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The São Paulo Area Golf Scene

Updated: Jun 26, 2023

Looking for a place to play golf in São Paulo, but not sure where to start? I’ve compiled an overview of the general golf scene in the greater metro region, with a focus on courses open to the public.

Golfer taking a putt shot

I’ve been a golfer since a very young age. I started playing with my parents in my hometown of Rockford, Illinois, playing on the many municipal golf courses in the area. Golf quickly became my favorite sport; I played for my high school golf team, and briefly for my college team as well. When I moved to Brazil in the mid-1990s, I got the urge to return to the game, but there were very few courses open to the public, and only a handful of exclusive, private courses in any case.

The Brazil golf scene began to change in the early 2000s, and I witnessed the accelerated development of the sport during that time. While golf has been around for over a century in Brazil, most of the time it was restricted to private country clubs, which were usually established by expat communities with business interests in the city—first the British, later the Americans. Although private clubs continue to account for a large percentage of golf courses in Brazil as well as the São Paulo metro area, many now allow limited public access at the minimum. Today, there are a substantial number of public access clubs and courses within a couple hours of the city. Over the last 20 years, there has been substantial growth in the number of private clubs, usually as part of gated community condominiums, within a 90-minute drive of São Paulo.

The number of golf courses and developments with courses continues to grow. Those I’ve played and have more detailed knowledge of are included in the following list.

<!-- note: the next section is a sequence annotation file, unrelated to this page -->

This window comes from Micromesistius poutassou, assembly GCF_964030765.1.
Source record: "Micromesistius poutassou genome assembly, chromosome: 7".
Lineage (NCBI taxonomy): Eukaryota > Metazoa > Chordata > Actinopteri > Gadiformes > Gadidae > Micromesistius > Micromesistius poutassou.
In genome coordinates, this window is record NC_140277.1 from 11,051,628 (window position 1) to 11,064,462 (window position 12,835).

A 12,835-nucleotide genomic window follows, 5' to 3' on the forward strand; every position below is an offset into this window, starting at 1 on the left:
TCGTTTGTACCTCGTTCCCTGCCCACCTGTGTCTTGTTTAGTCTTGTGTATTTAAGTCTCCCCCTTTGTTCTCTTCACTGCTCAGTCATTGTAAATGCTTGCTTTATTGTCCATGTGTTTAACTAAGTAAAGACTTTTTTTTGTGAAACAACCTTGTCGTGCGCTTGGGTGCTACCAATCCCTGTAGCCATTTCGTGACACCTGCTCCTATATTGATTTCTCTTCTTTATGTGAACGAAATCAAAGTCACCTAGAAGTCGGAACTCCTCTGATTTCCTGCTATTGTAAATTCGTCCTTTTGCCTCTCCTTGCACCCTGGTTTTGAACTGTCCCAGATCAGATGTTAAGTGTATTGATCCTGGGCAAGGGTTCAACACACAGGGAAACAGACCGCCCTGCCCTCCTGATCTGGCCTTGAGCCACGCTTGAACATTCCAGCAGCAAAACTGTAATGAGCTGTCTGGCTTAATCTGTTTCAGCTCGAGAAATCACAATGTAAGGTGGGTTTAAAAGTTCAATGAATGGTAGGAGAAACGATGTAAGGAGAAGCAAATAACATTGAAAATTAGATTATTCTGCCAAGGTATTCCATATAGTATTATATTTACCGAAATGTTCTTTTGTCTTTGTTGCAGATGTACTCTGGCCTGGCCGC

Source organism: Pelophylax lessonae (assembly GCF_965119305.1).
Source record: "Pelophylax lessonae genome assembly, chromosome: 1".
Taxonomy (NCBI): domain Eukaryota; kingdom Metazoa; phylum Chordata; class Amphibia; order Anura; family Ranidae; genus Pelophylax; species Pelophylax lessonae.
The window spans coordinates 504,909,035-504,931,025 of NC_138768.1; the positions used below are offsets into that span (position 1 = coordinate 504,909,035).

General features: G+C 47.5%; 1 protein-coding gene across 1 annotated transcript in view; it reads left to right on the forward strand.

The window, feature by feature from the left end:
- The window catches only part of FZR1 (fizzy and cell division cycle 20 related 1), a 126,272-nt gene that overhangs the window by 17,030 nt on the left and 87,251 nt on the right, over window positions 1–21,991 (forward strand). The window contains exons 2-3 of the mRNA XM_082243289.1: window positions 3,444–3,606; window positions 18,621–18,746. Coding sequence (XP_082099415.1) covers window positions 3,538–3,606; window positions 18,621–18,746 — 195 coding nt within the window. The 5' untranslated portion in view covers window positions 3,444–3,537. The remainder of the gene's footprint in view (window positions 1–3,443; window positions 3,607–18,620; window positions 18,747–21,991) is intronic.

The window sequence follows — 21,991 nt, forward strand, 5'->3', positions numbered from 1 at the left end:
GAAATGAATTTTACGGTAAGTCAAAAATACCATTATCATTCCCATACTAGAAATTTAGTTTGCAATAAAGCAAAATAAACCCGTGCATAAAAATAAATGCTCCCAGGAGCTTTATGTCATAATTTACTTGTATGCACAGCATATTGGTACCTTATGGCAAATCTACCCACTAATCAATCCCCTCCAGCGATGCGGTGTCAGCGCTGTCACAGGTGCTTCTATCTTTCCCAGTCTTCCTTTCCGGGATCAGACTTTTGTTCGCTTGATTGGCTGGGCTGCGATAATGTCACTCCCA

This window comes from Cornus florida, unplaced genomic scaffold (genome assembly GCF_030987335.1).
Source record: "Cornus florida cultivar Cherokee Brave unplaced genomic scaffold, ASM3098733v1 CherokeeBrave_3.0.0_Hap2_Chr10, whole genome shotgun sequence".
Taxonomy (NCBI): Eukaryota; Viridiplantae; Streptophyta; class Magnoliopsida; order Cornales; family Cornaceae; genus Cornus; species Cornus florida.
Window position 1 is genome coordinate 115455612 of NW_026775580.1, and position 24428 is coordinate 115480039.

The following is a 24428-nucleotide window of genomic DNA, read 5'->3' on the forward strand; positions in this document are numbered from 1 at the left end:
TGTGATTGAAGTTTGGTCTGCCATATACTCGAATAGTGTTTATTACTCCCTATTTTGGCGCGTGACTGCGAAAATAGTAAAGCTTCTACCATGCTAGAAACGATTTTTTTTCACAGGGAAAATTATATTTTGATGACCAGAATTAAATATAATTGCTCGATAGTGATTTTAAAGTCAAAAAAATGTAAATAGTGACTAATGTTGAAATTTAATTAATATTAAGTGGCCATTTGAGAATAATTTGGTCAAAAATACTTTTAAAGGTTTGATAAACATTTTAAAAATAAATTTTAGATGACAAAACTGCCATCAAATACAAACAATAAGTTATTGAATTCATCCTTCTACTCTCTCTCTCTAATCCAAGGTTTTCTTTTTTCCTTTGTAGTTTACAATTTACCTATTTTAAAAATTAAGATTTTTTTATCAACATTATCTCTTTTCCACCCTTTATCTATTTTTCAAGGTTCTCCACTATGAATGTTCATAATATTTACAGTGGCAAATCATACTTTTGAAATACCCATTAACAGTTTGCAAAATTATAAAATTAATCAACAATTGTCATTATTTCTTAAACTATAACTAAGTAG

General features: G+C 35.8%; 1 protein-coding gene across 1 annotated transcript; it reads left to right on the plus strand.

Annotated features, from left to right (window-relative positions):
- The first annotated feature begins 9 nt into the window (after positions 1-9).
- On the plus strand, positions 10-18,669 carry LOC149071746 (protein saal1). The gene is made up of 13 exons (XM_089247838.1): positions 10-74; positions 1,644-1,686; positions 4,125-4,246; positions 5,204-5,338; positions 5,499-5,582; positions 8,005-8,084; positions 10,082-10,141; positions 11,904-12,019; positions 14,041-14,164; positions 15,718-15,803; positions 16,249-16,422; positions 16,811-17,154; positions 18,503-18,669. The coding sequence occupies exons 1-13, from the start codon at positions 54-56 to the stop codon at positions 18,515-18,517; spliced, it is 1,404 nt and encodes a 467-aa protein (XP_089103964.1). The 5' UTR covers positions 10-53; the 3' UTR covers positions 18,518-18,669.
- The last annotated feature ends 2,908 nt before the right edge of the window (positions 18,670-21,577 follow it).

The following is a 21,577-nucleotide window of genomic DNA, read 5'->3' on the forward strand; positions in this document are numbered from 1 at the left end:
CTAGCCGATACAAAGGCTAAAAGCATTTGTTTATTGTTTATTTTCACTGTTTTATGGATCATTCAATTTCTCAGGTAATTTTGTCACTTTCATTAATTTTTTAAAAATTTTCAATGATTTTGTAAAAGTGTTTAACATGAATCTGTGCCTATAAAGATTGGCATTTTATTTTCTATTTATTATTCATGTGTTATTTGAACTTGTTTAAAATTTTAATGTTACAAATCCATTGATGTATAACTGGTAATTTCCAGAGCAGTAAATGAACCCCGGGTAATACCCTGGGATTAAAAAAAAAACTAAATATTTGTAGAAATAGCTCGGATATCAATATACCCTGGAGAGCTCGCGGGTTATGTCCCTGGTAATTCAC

General Notes on Golf in Brazil and São Paulo

Most clubs in Brazil are usually booked in advance for weekend mornings, and in some cases they are pre-booked through the early afternoon. Typically, green fees are lower during the week (and some courses only open to the public during the week). Weekends and holidays have a more expensive morning rate (until 11am or noon) and a lower afternoon rate.

Many of the courses have a caddie policy; even if you are using an electric cart, you will be required to have at least one caddie for the group. (It’s also a way for the clubs to monitor new players on their course in the absence of rangers.) Check ahead of time to see if this policy exists and inquire about the rate for the caddie—tipping is expected, though there is no standard percentage.

Most courses now have electric and push carts for rental, but the quality and availability can vary greatly. If you wish to rent a cart, make sure to call and reserve one ahead of time.

Course profiles

The following is a summary of the courses grouped by type and location. I’ve played at nearly all of them—though in some cases it has been a while—and have endeavored to get updated information from each club. Detailed information is provided on the public access clubs, and a basic summary is provided on the private and member-only clubs. I strongly suggest contacting the course/club ahead of time to confirm the rate, and if the course is open to the public at your desired time—even the public access courses are closed for general play when they have tournaments. Websites are provided for the course when available, and phone numbers for the few who do not have one.

Full public access

Most of the courses mentioned in this section are located outside of the São Paulo metro area, within an hour and a half of the main highways. They are freely open to the public, as well as offering nonexclusive memberships at monthly rates. They all have driving ranges, putting/short game areas, restaurants, and locker rooms with showers—though be sure to bring your own towel.